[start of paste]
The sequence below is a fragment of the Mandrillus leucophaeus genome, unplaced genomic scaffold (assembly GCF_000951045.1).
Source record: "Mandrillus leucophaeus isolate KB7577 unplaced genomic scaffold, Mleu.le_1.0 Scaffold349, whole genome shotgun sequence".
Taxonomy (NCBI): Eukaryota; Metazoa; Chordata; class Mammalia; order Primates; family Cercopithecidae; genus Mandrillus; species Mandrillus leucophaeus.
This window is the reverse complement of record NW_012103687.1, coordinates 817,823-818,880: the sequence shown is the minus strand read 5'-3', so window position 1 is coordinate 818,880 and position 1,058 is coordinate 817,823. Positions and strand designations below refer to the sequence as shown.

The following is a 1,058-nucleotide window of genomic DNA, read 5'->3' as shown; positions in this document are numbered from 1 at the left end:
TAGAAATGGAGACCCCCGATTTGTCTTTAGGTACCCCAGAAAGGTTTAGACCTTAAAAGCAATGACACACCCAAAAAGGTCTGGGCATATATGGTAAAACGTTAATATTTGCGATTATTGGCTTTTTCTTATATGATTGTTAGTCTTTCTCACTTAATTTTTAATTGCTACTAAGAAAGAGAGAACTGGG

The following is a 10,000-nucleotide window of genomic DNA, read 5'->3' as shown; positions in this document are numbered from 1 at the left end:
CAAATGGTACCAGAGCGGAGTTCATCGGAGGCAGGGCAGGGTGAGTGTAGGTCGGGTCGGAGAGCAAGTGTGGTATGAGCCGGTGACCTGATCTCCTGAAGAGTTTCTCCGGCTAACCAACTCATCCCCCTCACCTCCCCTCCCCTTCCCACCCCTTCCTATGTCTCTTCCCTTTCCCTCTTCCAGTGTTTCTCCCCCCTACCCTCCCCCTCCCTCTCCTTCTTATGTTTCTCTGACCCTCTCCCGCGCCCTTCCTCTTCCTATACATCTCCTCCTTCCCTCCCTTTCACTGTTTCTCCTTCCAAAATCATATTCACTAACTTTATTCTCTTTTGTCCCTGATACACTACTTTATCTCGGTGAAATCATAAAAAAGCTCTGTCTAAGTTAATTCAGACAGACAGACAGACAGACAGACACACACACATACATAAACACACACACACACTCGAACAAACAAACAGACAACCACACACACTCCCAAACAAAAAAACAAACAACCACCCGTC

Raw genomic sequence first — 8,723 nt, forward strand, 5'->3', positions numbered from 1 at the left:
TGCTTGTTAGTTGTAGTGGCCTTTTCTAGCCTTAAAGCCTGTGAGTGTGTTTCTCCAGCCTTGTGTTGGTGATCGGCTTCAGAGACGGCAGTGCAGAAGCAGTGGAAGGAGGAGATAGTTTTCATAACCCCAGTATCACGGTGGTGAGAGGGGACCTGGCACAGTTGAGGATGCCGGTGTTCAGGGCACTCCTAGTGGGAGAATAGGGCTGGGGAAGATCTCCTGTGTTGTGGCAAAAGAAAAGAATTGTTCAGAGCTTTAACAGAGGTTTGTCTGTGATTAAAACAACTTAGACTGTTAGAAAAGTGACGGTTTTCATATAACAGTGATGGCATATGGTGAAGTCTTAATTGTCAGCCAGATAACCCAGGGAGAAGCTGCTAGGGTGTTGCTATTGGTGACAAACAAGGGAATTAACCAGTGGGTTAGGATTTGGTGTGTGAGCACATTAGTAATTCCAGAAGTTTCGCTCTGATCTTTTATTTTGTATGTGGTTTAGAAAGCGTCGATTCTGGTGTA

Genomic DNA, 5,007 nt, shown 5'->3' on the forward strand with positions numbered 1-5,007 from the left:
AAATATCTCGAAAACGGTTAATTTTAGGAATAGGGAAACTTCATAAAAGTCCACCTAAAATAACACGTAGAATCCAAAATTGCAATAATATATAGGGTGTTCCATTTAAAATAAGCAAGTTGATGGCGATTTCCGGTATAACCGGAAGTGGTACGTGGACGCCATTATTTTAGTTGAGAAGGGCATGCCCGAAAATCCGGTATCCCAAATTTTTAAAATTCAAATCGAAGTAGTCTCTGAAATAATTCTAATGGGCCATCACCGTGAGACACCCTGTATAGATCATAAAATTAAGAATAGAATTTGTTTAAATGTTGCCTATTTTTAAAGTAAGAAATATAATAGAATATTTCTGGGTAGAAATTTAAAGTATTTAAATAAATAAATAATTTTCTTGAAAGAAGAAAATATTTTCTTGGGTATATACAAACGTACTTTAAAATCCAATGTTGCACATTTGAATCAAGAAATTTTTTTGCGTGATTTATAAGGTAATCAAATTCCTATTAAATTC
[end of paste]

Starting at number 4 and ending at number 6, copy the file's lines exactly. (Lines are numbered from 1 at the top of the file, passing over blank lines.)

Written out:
This window is the reverse complement of record NW_012103687.1, coordinates 817,823-818,880: the sequence shown is the minus strand read 5'-3', so window position 1 is coordinate 818,880 and position 1,058 is coordinate 817,823. Positions and strand designations below refer to the sequence as shown.

The following is a 1,058-nucleotide window of genomic DNA, read 5'->3' as shown; positions in this document are numbered from 1 at the left end:
TAGAAATGGAGACCCCCGATTTGTCTTTAGGTACCCCAGAAAGGTTTAGACCTTAAAAGCAATGACACACCCAAAAAGGTCTGGGCATATATGGTAAAACGTTAATATTTGCGATTATTGGCTTTTTCTTATATGATTGTTAGTCTTTCTCACTTAATTTTTAATTGCTACTAAGAAAGAGAGAACTGGG